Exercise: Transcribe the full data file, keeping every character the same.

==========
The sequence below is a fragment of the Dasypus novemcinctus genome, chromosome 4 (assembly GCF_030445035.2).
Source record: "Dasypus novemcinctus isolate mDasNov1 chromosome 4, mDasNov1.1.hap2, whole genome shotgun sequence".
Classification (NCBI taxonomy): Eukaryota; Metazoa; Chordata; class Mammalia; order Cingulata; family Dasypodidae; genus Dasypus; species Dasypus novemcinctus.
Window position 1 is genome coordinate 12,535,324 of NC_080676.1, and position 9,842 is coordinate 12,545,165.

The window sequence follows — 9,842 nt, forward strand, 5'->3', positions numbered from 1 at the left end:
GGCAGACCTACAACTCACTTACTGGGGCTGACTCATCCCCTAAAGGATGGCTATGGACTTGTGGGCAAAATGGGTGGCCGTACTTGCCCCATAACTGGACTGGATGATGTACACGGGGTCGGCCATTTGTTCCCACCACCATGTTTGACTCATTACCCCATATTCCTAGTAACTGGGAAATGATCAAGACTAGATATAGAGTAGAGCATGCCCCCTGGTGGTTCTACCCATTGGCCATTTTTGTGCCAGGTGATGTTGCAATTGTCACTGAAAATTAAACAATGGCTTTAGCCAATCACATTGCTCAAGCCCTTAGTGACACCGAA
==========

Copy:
The sequence below is a fragment of the Dasypus novemcinctus genome, chromosome 4 (assembly GCF_030445035.2).
Source record: "Dasypus novemcinctus isolate mDasNov1 chromosome 4, mDasNov1.1.hap2, whole genome shotgun sequence".
Classification (NCBI taxonomy): Eukaryota; Metazoa; Chordata; class Mammalia; order Cingulata; family Dasypodidae; genus Dasypus; species Dasypus novemcinctus.
Window position 1 is genome coordinate 12,535,324 of NC_080676.1, and position 9,842 is coordinate 12,545,165.

The window sequence follows — 9,842 nt, forward strand, 5'->3', positions numbered from 1 at the left end:
GGCAGACCTACAACTCACTTACTGGGGCTGACTCATCCCCTAAAGGATGGCTATGGACTTGTGGGCAAAATGGGTGGCCGTACTTGCCCCATAACTGGACTGGATGATGTACACGGGGTCGGCCATTTGTTCCCACCACCATGTTTGACTCATTACCCCATATTCCTAGTAACTGGGAAATGATCAAGACTAGATATAGAGTAGAGCATGCCCCCTGGTGGTTCTACCCATTGGCCATTTTTGTGCCAGGTGATGTTGCAATTGTCACTGAAAATTAAACAATGGCTTTAGCCAATCACATTGCTCAAGCCCTTAGTGACACCGAA